Thursday, April 21, 2011

Meanwhile, in Malaysia...

So apparently Malaysia is rocking out on the social change these last few days...  Not so much for the better, I'm afraid.  The other day, my BBC World News feed treated me to a story about Malaysia deciding to incorporate BMI into students' report cards, then the following day, I read about an anti-gay camp for, get this, THIRTEEN TO SEVENTEEN YEAR OLD BOYS who are accused of "acting feminine."  I don't even know where to start!  I suppose I'll tackle them chronologically.

Now, admittedly, the first article, Malaysia obesity campaign targets students, might have slipped right past my radar were it not for certain contextual factors surrounding it.  After all, obesity can lead to some very serious health problems, and schools getting involved in the health and wellbeing of their students can’t be bad, can it?
It can when that involvement draws on pseudoscience like the BMI for its declarations of obesity.  While I can’t speak for other countries’ inhabitants, I can say if you’ve grown up in the US, it’s likely that you’re vaguely familiar with BMI, even if you don’t remember quite how to calculate it.  This is a measurement that’s been around since the late 19th century.  However, as NPR brought to light nearly two years ago, “There is no physiological reason to square a person's height (Quetelet had to square the height to get a formula that matched the overall data. If you can't fix the data, rig the formula!). Moreover, it ignores waist size, which is a clear indicator of obesity level” (NPR 2009).  In just a quick Google search for BMI and obesity, I was able to turn up quite a few articles both before and after the NPR piece suggesting that use of the BMI to judge the individual was misguided at best, and outright useless at worst.

This creates a two-fold problem, or perhaps a vicious cycle, depending on how you care to read it.  If a child is deemed obese by this archaic and physiologically nonsensical system, it is bound to have a psychological impact on the child.  Some kids are more resilient than others, maybe they won’t be bothered.  Some children, however, are bound to become insecure about their weight at the accusation of obesity.  It’s bad enough for a child to develop a complex about weight if they should be tracking it for health reasons, but to cause a child with no real risk factors to obsess about their weight?  Sounds like a recipe for eating disorders to me.
Even if these children are secure enough not to be distressed by a number, other kids can be cruel.  Although the numbers will be on their report cards, such information has a way of circulating back to the playground eventually.  Maybe the parents of the child whose BMI indicates obesity start sending dramatically different food to school with them.  Maybe zie is suddenly prohibited from buying lunch at school.  Maybe zie gets called to the nurse’s office.  Maybe the kids simply begin taunting each other, bragging about particularly low or average BMI, as this is apparently what’s being valued suddenly (despite the fact that an individual purporting Malaysian heritage claimed on the Facebook feed for this article that slightly above “average” weight was smiled upon by hir culture) and terrorizing those with higher BMI.  There are plenty of ways for this information to inadvertently become public knowledge among hir peers, and once that happens, there’s only so much an anti-bullying seminar will do.

The other thing that really got my hackles up about this article was, in truth, not the article at all, but its reception on the feed where I encountered it.  In an effort to be a responsible citizen of the world, I’ve rolled some news feeds into my Facebook, including NPR and BBC World News, the latter being the source of both articles I’m tackling today.  (T/W fat-hatred) The response to this article far surpassed simple cultural ignorance and superiority complex straight into fat-hatred.  The original article states that “Malaysian cuisine is full of deep-fried, oily and spicy dishes … [and] coconut milk” (BBC World News Apr 19), but much of the blame in the comment feed is placed on traditional American junkfood, like Hostess and Little Debbie products.  One poster goes so far as to suggest, “THIS IS A EPICDEMIC WORSE THAN THE CRACK PIPE OR THE NEEDLE WE NEED TO PUT A END TO THIS MONSTER!” (emphasis original) (Facebook April 19).  Obviously, as anyone with an ounce of knowledge of appropriate Netiquette knows, this person is trolling the thread, but that’s not the point.  The point is that the majority of these comments are not productive in any way; on the contrary, many are completely destructive.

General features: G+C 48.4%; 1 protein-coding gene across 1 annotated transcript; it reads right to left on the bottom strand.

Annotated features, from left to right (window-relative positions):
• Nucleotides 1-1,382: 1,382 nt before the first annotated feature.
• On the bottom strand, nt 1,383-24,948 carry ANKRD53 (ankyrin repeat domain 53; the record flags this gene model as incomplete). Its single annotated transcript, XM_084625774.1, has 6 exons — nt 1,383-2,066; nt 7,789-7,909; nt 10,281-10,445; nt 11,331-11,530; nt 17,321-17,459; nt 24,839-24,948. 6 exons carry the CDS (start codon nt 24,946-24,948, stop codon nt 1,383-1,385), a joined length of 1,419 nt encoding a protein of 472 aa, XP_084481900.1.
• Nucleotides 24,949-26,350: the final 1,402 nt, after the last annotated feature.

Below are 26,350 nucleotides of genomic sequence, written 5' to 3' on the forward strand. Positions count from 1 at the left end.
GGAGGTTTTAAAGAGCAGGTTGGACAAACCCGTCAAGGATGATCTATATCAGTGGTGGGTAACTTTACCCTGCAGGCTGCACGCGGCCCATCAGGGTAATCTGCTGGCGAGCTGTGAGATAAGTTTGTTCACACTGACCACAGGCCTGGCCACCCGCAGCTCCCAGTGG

The following day, still childishly checking my email every time my Blackberry blinks to see if a more experienced blogger will tackle the article I’ve just finished discussing, the anti-gay camp article comes up.  Again, there are so many issues present in the article from a humanist perspective that I hardly know where to begin. As I mentioned, these 66 boys were selected to attend this camp on the basis that they were “acting feminine.”  The article fails to state just what that means, because apparently those making the judgment call about this behavior failed to specify what constitutes “feminine mannerisms,” too.  The camp is supposed to be in the boys’ best interest, and is supposedly not compulsory.  This is a clear cut case of institutional homophobia: “State officials say that, if left unchecked, the students - aged between 13 and 17 - could end up gay or transsexual” (BBC World News April 20).  Yet, at the same time, according to women's minister Shahrizat Abdul Jalil, who is a member of the Malaysian cabinet, "the camp violates the Child Act, which protects children without prejudice" (BBC World News April 20).  As with any camp or program that claims it can “change” an individual’s sexual orientation, this camp is bound to do more harm than good.  It’s a basic human rights violation, and at its core, it’s institutionalized bullying.

And just what do these educators expect the reception to be like for students who attended, or declined the “invitation” to these camps?  In a society where homosexual intercourse is illegal and “homosexuals say they face discrimination from government policies such as a law that makes sodomy punishable by 20 years in prison” (BBC World News April 20), it is unlikely at best that other students will simply shrug off the fact that these boys have been labeled as “potential gays.”  These boys have already been targeted by their educators, people who are supposed to be invested in their growth and best interest; it is almost a certainty that their peers’ perceptions of them will be negatively affected by this.